Scenic and Preservation Historic District
Time to Preserve 
It was the loss of historic properties like Bagg's Square, Utica's Old City Hall and 2 Rutger Park — during the "urban renewal" movement of the 1960s and continuing into the 1990s — that triggered two turning points in local historic preservation: formation of the private-sector Landmarks Society of Greater Utica; and creation, through Common Council Ordinance No. 313, of Utica's Scenic and Historic Preservation Commission.
The District encompasses some 1,500 properties and parcels of land along the path of much of the City's earliest and most noteworthy development. Generally, it includes Genesee Street north from the New Hartford town line to Water Street at the railroad tracks; an eastern extension off Genesee including areas around South and Rutger streets, Park Avenue and Steuben Park; Pleasant Street and the Parkway east to Tilden Avenue; Herkimer Road in north Utica from Leland Avenue to the Schuyler town line; and in west Utica, an area known as "the brewery district," bordered approximately by Varick, Schuyler and Columbia streets.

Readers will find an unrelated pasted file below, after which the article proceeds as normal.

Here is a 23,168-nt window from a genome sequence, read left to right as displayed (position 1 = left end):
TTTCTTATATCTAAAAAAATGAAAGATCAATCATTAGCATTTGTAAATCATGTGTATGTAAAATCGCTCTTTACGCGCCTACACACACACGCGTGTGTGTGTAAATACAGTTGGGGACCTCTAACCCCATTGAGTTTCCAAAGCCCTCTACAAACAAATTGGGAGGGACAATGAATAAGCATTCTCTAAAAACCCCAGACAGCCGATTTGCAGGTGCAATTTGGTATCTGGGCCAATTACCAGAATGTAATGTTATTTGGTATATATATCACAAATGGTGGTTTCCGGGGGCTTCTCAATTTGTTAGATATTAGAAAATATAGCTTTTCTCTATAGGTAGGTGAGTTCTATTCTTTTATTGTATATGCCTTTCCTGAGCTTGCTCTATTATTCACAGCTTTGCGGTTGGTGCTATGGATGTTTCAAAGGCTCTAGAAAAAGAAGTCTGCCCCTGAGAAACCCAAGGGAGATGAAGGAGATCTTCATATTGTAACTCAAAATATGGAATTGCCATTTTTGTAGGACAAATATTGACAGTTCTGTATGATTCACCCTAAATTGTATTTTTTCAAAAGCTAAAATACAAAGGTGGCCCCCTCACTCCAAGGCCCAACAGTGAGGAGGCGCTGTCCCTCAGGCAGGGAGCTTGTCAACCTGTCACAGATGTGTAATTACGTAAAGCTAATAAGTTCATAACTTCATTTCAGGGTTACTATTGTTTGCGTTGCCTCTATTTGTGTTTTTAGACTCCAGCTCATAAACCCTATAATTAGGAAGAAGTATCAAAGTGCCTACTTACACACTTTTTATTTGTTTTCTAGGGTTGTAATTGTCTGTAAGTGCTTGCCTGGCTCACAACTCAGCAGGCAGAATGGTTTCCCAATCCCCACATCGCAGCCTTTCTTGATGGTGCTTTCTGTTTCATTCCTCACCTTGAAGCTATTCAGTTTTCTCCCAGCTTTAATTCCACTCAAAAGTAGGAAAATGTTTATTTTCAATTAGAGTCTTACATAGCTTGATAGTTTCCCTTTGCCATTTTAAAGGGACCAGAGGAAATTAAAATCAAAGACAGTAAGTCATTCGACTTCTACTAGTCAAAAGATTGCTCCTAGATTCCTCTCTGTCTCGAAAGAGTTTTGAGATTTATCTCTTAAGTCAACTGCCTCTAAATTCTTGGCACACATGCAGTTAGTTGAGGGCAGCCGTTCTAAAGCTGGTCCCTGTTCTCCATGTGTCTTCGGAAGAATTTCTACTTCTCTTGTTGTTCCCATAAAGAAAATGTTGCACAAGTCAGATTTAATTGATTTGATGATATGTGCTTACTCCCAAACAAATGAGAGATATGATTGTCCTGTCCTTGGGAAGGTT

As guardian of the District's historic character, the Scenic & Historic Preservation Commission works with property owners planning new construction, restoration, alterations or renovations that will impact the exterior appearance or architectural integrity of the building, to make sure the project conforms to Utica's Design Guidelines for Scenic and Historic Preservation. The Commission hears and reviews proposed plans from owners, architects and contractors, on both commercial and residential projects, ranging from signage or facade issues to such basic things as painting or fencing homes. It has the authority to approve or reject the plan, including proposed demolitions. Approval, through the issuance of a Certificate of Appropriateness, is required before a Building Permit can be obtained. The Commission also monitors projects for compliance once work is underway.